The operation will now be described.
The basic technique involves finding two successive alternating synchronizing signal patterns, noting the distance between them, and then searching for the next synchronizing signal pattern at that distance plus or minus one bit period. In the present example, the maximum variation in the distance between successive synchronizing signals is one bit period, because tape dynamics limit the maximum variation in a signal reproduced from a magnetic tape to less than that value. In other cases the maximum variation might be more than one bit period, for example, plus or minus Q bit periods relative to a normal distance of P bit periods.
In more detail, the technique comprises first defining a wide sync window of 64 plus or minus eight bit periods, and when the distance between a first two successive alternating synchronizing signals has been found, narrowing the window to that distance plus or minus one bit period. The measured distance, which is variable over a range of sixteen bit periods, is coded by the decoding logic circuit 6 into the 6-bit output supplied to the latch circuit 8, and when enabled by a clock enable signal from the decoding logic circuit 6, indicating that the synchronizing signal pattern has been found, the latch circuit supplies this as the 5-bit sync distance signal to the decoding logic circuit 6 and the variable delay device 9, and the sync polarity bit to the decoding logic circuit 6. The six bits of the sync distance and polarity signals allow for a default value, which is used to indicate start-up.
In the start-up situation, the decoding logic circuit 6 looks at all seventeen inputs for the pulse from the sync decoder 4. When this pulse has been found twice, the 6-bit output indicating the distance between the two pulses and the sync polarity is supplied to the latch circuit 8. Thereafter the decoding logic circuit 6 looks only for the pulse with the correct polarity on that one of the seventeen inputs where the sync distance signal supplied to the decoding logic circuit 6 predicts the pulse to be and at one input on each side of the predicted input. The sync pulse polarity is indicated by the 2-bit signal supplied by the sync decoder 4 to the decoding logic circuit 6.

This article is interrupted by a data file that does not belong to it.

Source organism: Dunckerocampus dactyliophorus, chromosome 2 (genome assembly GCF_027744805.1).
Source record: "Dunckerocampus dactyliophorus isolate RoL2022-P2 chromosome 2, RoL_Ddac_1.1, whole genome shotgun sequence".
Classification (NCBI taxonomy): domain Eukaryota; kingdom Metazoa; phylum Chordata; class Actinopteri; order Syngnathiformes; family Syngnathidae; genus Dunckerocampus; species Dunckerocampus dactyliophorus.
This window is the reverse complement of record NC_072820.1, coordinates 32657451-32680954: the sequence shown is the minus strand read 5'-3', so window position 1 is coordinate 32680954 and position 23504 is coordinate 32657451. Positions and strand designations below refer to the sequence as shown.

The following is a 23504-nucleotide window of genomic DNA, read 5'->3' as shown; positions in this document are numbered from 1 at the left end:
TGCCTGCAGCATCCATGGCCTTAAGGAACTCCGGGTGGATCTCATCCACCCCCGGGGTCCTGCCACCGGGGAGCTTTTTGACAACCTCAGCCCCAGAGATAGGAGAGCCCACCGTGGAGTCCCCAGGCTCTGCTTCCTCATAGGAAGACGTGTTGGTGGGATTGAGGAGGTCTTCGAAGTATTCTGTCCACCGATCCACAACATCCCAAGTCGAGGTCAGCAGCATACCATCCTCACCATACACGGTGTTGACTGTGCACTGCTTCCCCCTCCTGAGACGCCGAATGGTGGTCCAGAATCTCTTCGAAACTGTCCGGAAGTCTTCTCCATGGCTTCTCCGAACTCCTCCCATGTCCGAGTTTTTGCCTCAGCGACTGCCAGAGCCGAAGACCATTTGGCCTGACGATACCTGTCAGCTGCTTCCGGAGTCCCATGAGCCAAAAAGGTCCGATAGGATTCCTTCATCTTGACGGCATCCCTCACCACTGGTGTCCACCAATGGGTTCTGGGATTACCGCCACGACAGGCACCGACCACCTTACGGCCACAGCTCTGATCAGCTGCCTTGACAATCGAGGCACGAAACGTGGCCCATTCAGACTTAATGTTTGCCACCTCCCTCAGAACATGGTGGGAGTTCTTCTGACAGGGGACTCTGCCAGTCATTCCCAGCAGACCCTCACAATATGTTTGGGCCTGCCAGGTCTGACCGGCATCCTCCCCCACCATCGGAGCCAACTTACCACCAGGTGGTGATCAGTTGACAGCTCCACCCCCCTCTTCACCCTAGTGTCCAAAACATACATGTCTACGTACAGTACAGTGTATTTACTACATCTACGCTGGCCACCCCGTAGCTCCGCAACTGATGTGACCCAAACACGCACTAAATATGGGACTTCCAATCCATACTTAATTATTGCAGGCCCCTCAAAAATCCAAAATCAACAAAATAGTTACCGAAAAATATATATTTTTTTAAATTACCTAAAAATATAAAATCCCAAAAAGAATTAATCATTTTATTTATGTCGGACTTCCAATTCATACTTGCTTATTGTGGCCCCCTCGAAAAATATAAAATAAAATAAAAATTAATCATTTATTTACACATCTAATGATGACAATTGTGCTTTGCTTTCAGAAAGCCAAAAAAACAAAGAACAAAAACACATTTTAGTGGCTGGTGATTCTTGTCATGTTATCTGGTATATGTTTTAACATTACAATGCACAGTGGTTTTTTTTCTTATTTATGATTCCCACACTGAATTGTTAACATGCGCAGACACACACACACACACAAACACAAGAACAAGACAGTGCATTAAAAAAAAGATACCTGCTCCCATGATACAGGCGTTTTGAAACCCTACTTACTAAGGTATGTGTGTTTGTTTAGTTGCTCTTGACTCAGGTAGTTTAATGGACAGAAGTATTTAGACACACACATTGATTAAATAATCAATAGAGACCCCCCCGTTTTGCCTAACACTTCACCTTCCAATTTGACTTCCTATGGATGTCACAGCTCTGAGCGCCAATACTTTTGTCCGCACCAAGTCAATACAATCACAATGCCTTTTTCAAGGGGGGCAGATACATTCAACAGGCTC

As an alternative, the decoded clock frequency of the channel status information words supplied to the input terminal 1 may be used to provide the value of the sync distance by some external clock frequency detector, and so set the position of the window.
Returning to FIG. 2, when the decoding logic circuit 6 has found two sequential and alternating synchronizing patterns within plus or minus one bit period of the distance specified by the sync distance signal, a sync pulse is supplied to the variable delay device 9, which operates in dependence on the sync distance signal to supply the output sync pulse in synchronism with the start of the synchronizing signal pattern as supplied to the data output terminal 3 by way of the first delay device 2. The additional delay of X-bit periods effected by the first delay device 2 corresponds to any delay additional to the 57 and sixteen bit period delays of the second delay device 5 and the shift register 7, due to the decoding logic circuit 6 and associated circuits. The output sync pulses will then continue to be supplied so long as the synchronizing signals remain within plus or minus one bit period of the measured distance. If for any reason this condition ceases to be satisfied, then the apparatus will return to the startup condition described above.
Various modifications are of course possible without departing from the invention as defined by the appended claims. In particular, the invention is clearly applicable to other circumstances where the distance between successive synchronizing signals may vary. Moreover, the numbers of bits in the various signals and the range of bit periods over which the position of the synchronizing signals may vary can of course have different values.
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|Citing Patent||Filing date||Publication date||Applicant||Title|
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|U.S. Classification||375/366, G9B/20.035, G9B/20.033, G9B/27.033, 375/368, 327/161|
|International Classification||H04L7/04, G11B27/30, H04L7/08, G11B20/14, G11B20/12|
|Cooperative Classification||H04L7/08, G11B20/1403, H04L7/0037, G11B27/3027, G11B20/1262|
|European Classification||G11B20/14A, H04L7/08, G11B20/12M, G11B27/30C|
|Feb 24, 1987||AS||Assignment|
Owner name: SONY CORPORATION, 6-7-35 KITASHINAGAWA, SHINAGAWA-
Free format text: ASSIGNMENT OF ASSIGNORS INTEREST.;ASSIGNORS:WILKINSON, JAMES H.;LAGADEC, ROGER;REEL/FRAME:004673/0324;SIGNING DATES FROM 19870216 TO 19870218